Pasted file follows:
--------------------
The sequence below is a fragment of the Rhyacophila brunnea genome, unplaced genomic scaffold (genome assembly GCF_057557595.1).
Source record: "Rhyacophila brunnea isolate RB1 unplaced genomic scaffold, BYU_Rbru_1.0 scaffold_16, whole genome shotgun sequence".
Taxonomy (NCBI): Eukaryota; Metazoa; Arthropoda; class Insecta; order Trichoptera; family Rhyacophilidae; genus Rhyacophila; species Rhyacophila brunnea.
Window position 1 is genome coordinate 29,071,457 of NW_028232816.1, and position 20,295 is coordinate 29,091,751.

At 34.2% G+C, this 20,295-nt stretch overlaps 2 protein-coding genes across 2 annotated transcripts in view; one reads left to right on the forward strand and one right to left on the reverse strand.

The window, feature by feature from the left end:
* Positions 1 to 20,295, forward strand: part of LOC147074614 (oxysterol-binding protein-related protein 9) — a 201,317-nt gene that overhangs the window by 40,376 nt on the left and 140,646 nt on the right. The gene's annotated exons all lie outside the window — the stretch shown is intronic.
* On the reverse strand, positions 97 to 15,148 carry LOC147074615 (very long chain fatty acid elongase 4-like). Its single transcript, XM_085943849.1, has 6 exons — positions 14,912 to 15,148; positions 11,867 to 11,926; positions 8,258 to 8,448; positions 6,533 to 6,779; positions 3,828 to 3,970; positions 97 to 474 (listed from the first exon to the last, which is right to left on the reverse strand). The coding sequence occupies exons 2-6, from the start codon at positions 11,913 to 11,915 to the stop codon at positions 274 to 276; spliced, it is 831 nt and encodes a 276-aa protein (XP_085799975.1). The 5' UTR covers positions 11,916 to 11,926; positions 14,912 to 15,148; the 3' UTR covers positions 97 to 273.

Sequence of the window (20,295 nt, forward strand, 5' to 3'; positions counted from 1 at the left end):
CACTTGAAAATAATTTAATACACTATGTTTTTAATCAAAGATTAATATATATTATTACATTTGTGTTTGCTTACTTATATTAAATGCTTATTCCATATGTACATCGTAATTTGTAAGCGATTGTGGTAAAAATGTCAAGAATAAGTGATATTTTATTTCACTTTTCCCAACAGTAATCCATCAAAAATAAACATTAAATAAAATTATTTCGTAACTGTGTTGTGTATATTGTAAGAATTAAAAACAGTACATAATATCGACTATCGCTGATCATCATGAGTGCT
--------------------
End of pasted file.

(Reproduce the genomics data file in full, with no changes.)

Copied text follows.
The sequence below is a fragment of the Rhyacophila brunnea genome, unplaced genomic scaffold (genome assembly GCF_057557595.1).
Source record: "Rhyacophila brunnea isolate RB1 unplaced genomic scaffold, BYU_Rbru_1.0 scaffold_16, whole genome shotgun sequence".
Taxonomy (NCBI): Eukaryota; Metazoa; Arthropoda; class Insecta; order Trichoptera; family Rhyacophilidae; genus Rhyacophila; species Rhyacophila brunnea.
Window position 1 is genome coordinate 29,071,457 of NW_028232816.1, and position 20,295 is coordinate 29,091,751.

At 34.2% G+C, this 20,295-nt stretch overlaps 2 protein-coding genes across 2 annotated transcripts in view; one reads left to right on the forward strand and one right to left on the reverse strand.

The window, feature by feature from the left end:
* Positions 1 to 20,295, forward strand: part of LOC147074614 (oxysterol-binding protein-related protein 9) — a 201,317-nt gene that overhangs the window by 40,376 nt on the left and 140,646 nt on the right. The gene's annotated exons all lie outside the window — the stretch shown is intronic.
* On the reverse strand, positions 97 to 15,148 carry LOC147074615 (very long chain fatty acid elongase 4-like). Its single transcript, XM_085943849.1, has 6 exons — positions 14,912 to 15,148; positions 11,867 to 11,926; positions 8,258 to 8,448; positions 6,533 to 6,779; positions 3,828 to 3,970; positions 97 to 474 (listed from the first exon to the last, which is right to left on the reverse strand). The coding sequence occupies exons 2-6, from the start codon at positions 11,913 to 11,915 to the stop codon at positions 274 to 276; spliced, it is 831 nt and encodes a 276-aa protein (XP_085799975.1). The 5' UTR covers positions 11,916 to 11,926; positions 14,912 to 15,148; the 3' UTR covers positions 97 to 273.

Sequence of the window (20,295 nt, forward strand, 5' to 3'; positions counted from 1 at the left end):
CACTTGAAAATAATTTAATACACTATGTTTTTAATCAAAGATTAATATATATTATTACATTTGTGTTTGCTTACTTATATTAAATGCTTATTCCATATGTACATCGTAATTTGTAAGCGATTGTGGTAAAAATGTCAAGAATAAGTGATATTTTATTTCACTTTTCCCAACAGTAATCCATCAAAAATAAACATTAAATAAAATTATTTCGTAACTGTGTTGTGTATATTGTAAGAATTAAAAACAGTACATAATATCGACTATCGCTGATCATCATGAGTGCT